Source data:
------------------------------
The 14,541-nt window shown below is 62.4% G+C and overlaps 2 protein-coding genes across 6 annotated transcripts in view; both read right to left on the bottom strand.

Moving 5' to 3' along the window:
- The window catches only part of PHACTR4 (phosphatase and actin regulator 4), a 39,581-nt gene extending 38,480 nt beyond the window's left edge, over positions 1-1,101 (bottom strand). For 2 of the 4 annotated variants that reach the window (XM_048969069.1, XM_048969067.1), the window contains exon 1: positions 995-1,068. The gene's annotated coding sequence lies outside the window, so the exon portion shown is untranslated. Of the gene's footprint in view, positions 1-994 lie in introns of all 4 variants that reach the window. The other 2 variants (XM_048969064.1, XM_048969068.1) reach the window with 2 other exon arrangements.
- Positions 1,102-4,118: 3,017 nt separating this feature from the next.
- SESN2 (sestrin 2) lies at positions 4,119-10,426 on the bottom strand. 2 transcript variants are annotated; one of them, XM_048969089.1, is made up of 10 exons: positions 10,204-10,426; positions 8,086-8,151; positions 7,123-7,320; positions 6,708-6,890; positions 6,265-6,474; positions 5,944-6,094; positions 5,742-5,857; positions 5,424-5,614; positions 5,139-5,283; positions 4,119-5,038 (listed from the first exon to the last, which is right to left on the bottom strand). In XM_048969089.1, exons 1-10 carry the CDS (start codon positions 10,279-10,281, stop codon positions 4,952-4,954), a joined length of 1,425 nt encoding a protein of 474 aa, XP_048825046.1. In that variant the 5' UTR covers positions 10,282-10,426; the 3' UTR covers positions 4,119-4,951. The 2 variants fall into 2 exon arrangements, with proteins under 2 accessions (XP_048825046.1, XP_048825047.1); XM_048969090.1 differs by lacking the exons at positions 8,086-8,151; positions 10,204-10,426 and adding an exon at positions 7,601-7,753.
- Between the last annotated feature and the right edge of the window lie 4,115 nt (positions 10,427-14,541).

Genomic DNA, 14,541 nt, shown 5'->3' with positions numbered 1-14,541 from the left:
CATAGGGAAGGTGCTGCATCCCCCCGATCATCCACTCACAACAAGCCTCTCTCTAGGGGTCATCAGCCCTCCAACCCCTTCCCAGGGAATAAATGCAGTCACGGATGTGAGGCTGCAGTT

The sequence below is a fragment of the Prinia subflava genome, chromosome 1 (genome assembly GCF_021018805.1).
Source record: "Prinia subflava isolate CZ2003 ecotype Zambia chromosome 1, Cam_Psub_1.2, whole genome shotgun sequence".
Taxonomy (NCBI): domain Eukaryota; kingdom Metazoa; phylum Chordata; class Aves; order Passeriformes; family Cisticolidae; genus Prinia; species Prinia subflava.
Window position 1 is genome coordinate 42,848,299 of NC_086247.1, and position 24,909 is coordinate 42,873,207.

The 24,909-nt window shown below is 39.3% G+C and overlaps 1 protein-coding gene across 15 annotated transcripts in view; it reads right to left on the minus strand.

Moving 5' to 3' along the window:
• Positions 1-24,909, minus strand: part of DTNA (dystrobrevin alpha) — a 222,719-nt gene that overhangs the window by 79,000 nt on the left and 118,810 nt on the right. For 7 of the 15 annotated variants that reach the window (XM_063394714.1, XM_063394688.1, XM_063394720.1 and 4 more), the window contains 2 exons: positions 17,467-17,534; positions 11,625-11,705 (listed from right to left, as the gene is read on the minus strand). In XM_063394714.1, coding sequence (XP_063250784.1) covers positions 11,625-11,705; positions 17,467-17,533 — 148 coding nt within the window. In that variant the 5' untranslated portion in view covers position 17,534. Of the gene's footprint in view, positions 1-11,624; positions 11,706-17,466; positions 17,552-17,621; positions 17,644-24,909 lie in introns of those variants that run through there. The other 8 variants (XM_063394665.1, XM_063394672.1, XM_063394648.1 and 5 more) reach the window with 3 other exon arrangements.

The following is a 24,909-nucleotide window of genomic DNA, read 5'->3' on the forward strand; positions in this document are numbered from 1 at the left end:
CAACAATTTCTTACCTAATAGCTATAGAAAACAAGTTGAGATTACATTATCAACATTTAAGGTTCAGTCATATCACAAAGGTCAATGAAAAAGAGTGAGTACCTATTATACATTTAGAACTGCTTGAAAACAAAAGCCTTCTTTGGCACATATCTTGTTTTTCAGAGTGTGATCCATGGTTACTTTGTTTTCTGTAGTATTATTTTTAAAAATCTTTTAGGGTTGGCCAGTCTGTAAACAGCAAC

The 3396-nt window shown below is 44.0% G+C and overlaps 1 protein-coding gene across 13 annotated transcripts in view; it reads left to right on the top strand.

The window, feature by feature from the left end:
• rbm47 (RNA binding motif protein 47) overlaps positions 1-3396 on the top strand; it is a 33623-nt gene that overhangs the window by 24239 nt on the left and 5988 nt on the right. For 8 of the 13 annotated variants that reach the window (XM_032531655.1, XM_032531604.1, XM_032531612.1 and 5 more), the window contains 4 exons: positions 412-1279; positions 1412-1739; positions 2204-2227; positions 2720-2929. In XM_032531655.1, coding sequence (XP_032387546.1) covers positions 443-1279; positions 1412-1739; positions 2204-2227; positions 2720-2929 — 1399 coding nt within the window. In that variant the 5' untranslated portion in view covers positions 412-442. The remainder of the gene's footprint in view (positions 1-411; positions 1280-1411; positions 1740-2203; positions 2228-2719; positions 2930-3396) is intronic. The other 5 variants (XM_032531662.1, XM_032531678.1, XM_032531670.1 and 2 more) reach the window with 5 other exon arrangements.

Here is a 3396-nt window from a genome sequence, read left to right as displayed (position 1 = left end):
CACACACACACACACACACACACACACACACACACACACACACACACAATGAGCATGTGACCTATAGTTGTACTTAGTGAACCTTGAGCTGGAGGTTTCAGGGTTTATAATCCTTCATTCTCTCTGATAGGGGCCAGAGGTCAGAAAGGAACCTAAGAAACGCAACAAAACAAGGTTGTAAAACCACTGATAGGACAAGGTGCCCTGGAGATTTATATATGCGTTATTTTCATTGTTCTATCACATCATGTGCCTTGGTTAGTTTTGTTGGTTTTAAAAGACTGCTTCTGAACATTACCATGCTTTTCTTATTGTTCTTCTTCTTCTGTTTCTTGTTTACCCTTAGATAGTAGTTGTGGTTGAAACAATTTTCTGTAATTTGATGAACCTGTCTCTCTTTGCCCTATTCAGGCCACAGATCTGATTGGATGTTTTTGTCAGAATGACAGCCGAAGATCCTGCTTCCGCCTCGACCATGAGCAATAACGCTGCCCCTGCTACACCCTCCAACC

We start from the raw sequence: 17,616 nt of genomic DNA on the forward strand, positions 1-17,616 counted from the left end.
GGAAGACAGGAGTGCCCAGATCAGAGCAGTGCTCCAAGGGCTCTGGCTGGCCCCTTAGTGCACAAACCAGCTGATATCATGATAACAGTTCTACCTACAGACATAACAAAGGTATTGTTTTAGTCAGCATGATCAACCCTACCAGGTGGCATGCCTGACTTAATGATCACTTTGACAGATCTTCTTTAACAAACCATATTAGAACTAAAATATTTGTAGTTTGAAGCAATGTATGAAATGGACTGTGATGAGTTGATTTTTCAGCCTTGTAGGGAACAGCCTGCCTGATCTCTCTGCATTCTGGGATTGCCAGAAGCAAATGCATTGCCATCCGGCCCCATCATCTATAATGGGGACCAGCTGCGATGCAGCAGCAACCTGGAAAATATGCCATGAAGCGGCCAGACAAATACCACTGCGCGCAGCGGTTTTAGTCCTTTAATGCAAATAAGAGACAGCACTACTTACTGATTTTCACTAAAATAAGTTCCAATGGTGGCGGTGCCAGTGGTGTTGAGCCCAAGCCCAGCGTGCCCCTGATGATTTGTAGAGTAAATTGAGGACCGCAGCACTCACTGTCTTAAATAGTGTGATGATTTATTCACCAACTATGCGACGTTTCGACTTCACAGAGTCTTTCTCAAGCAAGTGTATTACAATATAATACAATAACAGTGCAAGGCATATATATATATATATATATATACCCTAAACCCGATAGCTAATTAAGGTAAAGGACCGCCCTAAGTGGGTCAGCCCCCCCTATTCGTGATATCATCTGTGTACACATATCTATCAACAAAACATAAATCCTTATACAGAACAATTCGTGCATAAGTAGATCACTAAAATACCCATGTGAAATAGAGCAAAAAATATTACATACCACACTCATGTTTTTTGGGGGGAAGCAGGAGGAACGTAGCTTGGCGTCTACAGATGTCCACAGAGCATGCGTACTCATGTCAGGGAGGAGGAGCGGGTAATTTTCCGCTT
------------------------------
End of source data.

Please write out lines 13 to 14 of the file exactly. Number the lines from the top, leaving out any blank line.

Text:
The 24,909-nt window shown below is 39.3% G+C and overlaps 1 protein-coding gene across 15 annotated transcripts in view; it reads right to left on the minus strand.

Moving 5' to 3' along the window: